The final chapter, “Desegregating Literacy Skills in the Era of Accountability,” is divided into subsections, in which Lesley uses individual books as case studies: Louis Sachar’s Holes, in “Literacy and the Rehabilitation of the Capitalist Nation”; M. T. Anderson’s The Astonishing Life of Octavian Nothing, in “Literacy and the Treacherous Citizen”; and Sharon Flake’s Pinned, in “Reading Beyond the Achievement Gap.”All of these subsections, and the books discussed in them, problematize the issues of literacy and literacies, and of social justice, in complex and engaging ways.
In Lesley’s conclusion, subtitled “Schooling and Resistance,” she reflects again on her personal experiences in the classroom. But then she broadens the discussion to a reconsideration of the many legacies of the Brown decision, intertwined with musings on the idea of valuing both failure and success in the American classroom and American society.
This book is powerful and provocative. It should be on the reading list of anyone who is interested in children’s literature and education.
University of South Carolina
Dianne Johnson-Feelings is a professor of English at the University of South Carolina, where she teaches courses in children’s and young adult literature. She writes on the history of African American children’s literature and, as Dinah Johnson, is the author of several picture books.
About Naomi Lesley
Naomi Lesley received her doctorate in English from the George Washington University in 2014. Her research interests include issues of race and disability in education in children’s literature, as well as representations of literacy learning in children’s literature. Her monograph, Fictions of Integration: American School Stories and the Legacies of Brown v. Board of Education, examines how the legacies of school desegregation are represented in children’s novels, and her articles in Children’s Literature, Children’s Literature in Education, and the Children’s Literature Association Quarterly reflect her research on representations of race, citizenship education, and utopian educational philosophy in children’s and young adult media. Her current projects include research into representations of illiteracy in children’s literature, and a co-edited volume in process on health care in children’s literature. She is an Associate Professor of English at Holyoke Community College.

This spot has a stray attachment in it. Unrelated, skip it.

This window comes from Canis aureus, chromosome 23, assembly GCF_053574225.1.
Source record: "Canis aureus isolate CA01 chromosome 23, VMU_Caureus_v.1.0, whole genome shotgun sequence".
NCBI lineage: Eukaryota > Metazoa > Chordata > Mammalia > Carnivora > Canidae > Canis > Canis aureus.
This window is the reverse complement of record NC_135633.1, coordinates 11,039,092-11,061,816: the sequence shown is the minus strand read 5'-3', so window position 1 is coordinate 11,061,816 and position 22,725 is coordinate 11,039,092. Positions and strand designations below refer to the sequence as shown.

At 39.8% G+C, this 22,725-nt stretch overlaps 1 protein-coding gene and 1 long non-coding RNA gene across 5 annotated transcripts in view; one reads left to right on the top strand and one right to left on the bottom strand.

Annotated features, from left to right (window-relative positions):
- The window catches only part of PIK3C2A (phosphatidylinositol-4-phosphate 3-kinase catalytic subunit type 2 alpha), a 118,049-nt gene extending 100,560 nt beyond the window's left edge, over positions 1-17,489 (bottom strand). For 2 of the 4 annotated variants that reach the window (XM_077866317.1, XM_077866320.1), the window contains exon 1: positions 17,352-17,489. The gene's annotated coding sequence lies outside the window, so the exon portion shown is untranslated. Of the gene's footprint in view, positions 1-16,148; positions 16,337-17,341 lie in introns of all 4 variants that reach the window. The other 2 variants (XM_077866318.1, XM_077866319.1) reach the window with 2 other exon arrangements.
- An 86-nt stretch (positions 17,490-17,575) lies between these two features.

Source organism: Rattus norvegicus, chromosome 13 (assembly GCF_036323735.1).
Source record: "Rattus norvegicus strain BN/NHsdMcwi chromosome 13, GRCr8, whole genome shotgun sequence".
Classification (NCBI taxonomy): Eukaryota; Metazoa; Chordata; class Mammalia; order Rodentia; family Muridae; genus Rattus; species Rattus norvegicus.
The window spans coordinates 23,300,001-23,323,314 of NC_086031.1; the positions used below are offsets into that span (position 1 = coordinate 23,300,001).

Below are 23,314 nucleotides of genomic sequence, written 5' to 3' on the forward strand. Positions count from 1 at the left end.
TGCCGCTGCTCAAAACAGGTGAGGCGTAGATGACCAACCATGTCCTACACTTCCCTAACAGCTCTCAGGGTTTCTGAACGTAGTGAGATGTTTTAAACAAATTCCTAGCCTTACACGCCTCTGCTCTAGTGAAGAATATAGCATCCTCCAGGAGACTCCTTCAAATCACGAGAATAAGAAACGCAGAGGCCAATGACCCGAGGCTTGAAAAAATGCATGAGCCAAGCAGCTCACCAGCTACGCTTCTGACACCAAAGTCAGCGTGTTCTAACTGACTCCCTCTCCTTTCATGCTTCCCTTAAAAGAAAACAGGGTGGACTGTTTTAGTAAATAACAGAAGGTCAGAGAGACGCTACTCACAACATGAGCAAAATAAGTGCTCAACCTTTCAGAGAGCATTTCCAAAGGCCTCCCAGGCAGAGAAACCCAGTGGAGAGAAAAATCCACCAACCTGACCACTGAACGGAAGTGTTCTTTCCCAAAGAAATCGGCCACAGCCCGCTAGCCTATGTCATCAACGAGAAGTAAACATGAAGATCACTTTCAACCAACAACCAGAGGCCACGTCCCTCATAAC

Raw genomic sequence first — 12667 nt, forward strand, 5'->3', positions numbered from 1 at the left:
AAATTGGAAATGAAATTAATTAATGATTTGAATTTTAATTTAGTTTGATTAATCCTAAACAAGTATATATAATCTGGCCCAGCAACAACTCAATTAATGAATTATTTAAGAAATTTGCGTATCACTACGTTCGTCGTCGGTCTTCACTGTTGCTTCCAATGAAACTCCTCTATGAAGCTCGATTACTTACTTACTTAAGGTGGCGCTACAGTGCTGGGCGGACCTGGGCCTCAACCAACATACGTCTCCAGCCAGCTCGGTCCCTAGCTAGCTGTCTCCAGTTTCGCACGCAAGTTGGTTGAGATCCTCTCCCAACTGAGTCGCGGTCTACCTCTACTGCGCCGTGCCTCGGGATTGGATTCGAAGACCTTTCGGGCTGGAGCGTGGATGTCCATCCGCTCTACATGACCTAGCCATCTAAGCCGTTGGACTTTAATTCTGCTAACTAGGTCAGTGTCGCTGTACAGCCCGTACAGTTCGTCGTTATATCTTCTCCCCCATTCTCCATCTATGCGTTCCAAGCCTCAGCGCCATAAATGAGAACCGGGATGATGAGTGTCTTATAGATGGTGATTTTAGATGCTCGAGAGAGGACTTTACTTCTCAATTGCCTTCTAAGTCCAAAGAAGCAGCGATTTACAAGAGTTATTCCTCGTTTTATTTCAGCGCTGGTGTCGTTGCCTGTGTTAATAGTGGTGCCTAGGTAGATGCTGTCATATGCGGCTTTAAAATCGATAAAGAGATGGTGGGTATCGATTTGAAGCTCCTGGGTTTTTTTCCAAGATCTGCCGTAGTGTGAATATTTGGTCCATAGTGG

This post is part of the SHCY Featured Books series, in which SHCY members provide written contributions on various academic topics pertaining to the history of childhood and youth.